Online Education Community: first two weeks

30 March 2020 Acceleration Plan

Online Education Community: the first two weeks

On Thursday 12 March, the universities of applied sciences and research universities in The Netherlands announced they would no longer be providing physical education to prevent spreading of the COVID-19 virus. Not much later, the Dutch government announced that meetings with more than 100 people were no longer allowed, which meant that large lectures even were prohibited. Meanwhile, also smaller meetings are no longer allowed until June 1st. This has presented a major challenge for the universities of applied sciences and universities in the coming months. But, of course, they will not abandon their students, which is why all institutions are looking for ways to facilitate online education, remotely.

Joining forces

The COVID-19 crisis has lead to a great and immediate call for expertise and facilities in the field of online education. This has brought the Association of Universities (VSNU), Association of Universities of Applied Sciences (VH), SURF and the Acceleration Plan for Educational Innovation with ICT to join forces and to provide a platform for knowledge exchange and support in online education: the Online Education Community. This online space on SURF Communities offers a platform for everyone in higher education to collect and share knowledge. With this initiative, the partners hope to bring together the available knowledge and facilities and to make them available. We have been live for two weeks now: a few highlights so far.

FAQs and new articles every day

The foundation has been laid with various FAQs, both in Dutch and English. There you will find the most frequently asked questions plus answers. For example, there is currently a great need for information about remote assessment (click here for the FAQ). In addition, there are FAQs about open educational resources, the use of video, software and tools and good examples from home and abroad. The FAQ is for and by the community, so new articles are published daily. No institution is idle, as is also evident from the overview of web pages supporting teachers. It is also nice to see that many institutions make this information publicly available on their websites in order to help other lecturers on their way during this sudden change.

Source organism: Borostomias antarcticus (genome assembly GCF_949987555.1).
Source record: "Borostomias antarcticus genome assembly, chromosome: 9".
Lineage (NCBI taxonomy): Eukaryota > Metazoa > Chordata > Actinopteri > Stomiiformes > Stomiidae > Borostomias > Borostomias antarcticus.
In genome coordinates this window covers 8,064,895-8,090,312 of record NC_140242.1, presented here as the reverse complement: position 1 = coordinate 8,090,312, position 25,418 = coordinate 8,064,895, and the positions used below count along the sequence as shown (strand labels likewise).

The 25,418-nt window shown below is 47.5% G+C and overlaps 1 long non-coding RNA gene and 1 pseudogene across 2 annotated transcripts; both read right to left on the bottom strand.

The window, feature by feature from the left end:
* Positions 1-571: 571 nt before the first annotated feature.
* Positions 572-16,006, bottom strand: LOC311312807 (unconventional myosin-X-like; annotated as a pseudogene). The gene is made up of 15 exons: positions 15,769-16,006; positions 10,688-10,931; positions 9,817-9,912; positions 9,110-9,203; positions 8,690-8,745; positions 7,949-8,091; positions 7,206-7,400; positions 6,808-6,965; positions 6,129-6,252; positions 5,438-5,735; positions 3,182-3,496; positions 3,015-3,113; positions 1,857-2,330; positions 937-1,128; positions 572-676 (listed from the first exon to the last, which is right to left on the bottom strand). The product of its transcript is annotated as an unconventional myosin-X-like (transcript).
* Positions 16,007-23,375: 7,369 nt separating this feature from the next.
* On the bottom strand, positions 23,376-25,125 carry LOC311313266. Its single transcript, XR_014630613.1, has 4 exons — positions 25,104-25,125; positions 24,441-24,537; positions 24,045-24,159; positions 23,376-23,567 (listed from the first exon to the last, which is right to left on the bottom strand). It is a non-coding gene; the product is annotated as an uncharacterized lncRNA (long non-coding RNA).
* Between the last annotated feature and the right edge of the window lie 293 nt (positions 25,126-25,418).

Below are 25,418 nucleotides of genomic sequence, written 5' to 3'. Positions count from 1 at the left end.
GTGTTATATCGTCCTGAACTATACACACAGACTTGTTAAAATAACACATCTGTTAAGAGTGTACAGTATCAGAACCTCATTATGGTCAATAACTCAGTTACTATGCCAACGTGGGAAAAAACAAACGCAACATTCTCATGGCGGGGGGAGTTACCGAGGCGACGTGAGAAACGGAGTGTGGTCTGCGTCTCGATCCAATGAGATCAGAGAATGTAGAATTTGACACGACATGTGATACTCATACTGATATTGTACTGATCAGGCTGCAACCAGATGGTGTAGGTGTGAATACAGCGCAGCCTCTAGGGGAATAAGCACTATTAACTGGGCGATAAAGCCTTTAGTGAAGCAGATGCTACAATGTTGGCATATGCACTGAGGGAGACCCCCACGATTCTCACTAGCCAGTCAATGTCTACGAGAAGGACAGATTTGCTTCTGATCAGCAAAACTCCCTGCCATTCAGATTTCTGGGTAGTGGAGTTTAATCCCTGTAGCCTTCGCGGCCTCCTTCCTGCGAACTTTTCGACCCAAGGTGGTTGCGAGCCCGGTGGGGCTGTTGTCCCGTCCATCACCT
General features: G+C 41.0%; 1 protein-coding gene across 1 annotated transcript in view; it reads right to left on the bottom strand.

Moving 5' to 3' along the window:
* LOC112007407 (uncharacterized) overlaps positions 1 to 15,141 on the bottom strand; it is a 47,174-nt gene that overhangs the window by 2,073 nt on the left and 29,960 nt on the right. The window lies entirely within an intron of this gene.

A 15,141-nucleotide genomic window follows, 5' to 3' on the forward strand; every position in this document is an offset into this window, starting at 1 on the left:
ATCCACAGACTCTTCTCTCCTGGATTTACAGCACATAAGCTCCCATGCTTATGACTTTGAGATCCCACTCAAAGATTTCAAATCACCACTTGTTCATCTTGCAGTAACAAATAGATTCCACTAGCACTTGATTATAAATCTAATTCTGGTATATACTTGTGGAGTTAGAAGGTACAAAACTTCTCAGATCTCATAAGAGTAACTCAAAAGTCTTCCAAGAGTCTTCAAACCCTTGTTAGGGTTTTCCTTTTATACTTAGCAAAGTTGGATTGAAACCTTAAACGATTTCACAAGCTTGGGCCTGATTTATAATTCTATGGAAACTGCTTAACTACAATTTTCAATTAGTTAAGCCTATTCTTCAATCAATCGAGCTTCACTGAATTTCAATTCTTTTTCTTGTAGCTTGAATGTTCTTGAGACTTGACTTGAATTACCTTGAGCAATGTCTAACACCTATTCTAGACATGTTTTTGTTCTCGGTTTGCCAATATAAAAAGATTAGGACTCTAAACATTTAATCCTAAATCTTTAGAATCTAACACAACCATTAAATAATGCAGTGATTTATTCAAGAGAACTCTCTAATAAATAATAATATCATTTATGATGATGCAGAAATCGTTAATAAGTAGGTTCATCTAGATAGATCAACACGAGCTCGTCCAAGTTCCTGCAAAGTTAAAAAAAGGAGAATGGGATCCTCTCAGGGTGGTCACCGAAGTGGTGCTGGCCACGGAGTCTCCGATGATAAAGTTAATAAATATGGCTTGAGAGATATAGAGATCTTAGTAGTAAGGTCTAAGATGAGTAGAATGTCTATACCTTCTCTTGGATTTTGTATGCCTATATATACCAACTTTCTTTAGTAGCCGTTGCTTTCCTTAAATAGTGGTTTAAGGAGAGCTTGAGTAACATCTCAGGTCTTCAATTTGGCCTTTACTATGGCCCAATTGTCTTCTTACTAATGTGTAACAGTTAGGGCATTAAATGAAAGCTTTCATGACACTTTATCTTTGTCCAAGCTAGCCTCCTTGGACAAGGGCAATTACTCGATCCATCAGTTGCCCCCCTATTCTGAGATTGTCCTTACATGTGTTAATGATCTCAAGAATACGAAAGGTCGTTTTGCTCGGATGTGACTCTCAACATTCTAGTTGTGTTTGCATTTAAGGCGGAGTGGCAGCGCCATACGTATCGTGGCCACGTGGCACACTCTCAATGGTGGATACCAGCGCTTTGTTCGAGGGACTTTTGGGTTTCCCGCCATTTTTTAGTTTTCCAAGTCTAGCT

In addition, experts write articles on the FAQ. For example, on how to find, use and share open educational resources (see here). But also about the use of study data and privacy. Or how about how Hong Kong University of Science and Technology made the switch? Although most of the information is still in Dutch, many interesting links to English info can also be found in the English FAQs.


Do you have questions about organising online education, open educational resources or online summative assessment? Send your questions to, so that they can be answered. Of course we also keep an eye on our networks and social media to see what is going on. In this way, we work on sudden acceleration together.

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